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World Bank president nominee is former UI student
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Jim Yong Kim
Jim Yong Kim, President Barack Obama’s nominee to head the World Bank, is a former student of the University of Iowa and son of a onetime member of the College of Dentistry faculty.
Kim, currently president of Dartmouth College, studied at the UI from the summer of 1978 to December 1979, in the College of Engineering. He then transferred to Brown University during his sophomore year, receiving a B.A. from Brown and an M.D. from Harvard.
Born in Seoul, South Korea, in 1959, Kim grew up in Muscatine before coming to the UI. His father, Nhak Kee Kim, was a dentist and taught as a part-time clinical instructor in the UI College of Dentistry from 1971 until 1983, and co-founded the Iowa Society of Periodontology. He passed away in 1987. His mother, Oaksook Kim, received a Ph.D. in philosophy from UI.
A public health expert, Kim taught at Harvard Medical School and was director of the World Health Organization’s HIV/AIDS department before becoming Dartmouth president in 2009.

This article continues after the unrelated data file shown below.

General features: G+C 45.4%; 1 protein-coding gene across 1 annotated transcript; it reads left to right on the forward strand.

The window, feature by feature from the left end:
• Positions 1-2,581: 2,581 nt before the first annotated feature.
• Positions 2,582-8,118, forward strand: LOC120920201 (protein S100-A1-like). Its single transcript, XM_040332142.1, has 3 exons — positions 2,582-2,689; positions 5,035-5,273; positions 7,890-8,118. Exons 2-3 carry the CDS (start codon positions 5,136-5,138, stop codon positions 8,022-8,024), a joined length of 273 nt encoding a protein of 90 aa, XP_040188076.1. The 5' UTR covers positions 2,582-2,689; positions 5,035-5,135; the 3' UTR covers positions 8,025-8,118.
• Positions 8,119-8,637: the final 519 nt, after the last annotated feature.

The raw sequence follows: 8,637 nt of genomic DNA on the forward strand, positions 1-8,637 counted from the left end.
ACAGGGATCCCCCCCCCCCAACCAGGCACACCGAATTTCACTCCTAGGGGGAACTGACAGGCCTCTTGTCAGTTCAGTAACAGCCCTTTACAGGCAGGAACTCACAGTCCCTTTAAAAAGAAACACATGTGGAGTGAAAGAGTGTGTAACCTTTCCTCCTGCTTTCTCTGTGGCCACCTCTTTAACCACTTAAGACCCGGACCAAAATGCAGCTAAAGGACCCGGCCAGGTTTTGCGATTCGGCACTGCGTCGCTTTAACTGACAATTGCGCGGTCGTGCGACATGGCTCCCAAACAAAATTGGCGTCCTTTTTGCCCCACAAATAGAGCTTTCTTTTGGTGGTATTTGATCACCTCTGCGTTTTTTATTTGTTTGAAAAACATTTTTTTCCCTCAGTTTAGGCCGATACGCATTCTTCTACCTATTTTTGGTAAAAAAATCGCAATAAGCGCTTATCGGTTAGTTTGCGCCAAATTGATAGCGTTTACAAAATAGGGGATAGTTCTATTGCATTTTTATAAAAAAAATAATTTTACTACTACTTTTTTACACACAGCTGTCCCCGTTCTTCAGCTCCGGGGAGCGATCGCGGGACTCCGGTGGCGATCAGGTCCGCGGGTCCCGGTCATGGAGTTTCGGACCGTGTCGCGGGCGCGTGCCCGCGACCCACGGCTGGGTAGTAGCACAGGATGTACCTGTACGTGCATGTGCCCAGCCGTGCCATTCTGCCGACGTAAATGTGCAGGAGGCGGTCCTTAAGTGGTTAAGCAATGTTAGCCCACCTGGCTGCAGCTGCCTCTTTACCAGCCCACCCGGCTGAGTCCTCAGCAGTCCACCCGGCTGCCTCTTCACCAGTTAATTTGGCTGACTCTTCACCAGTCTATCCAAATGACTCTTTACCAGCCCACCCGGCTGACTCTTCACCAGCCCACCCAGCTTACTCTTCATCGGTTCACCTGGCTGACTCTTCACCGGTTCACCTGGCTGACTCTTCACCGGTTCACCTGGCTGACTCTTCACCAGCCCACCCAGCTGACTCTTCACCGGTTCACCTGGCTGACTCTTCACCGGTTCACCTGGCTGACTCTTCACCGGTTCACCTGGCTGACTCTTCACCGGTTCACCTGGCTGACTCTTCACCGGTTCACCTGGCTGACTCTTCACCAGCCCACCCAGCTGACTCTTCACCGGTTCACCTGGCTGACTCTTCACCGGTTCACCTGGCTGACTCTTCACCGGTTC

Enrique Carrasco, a law professor and director of the UI Center for International Finance and Development, says he is an unusual pick in that past World Bank leaders have had political or financial backgrounds, not health and education.
"President Obama’s nomination of Dr. Kim for the Presidency of the World Bank is an interesting pick," says Carrasco. "Dr. Kim’s development expertise, particularly in public health, and his Korean heritage may dampen the criticism of the archaic tradition that has granted the United States the privilege of appointing an American to the post."
Carrasco also suspects politics played a role in the nomination.
"In an election year, this is probably the best the Obama administration could do to heed the call for an open, transparent, and merit-based selection process that the World Bank has endorsed," he says. "An important question is whether Dr. Kim will be able to lead and manage the World Bank effectively. Will he be a good fit for the institution? His work with the World Health Organization should address some of the concern in this regard."
If approved by the World Bank board, Kim will replace Robert Zoellick, whose term is expiring in June.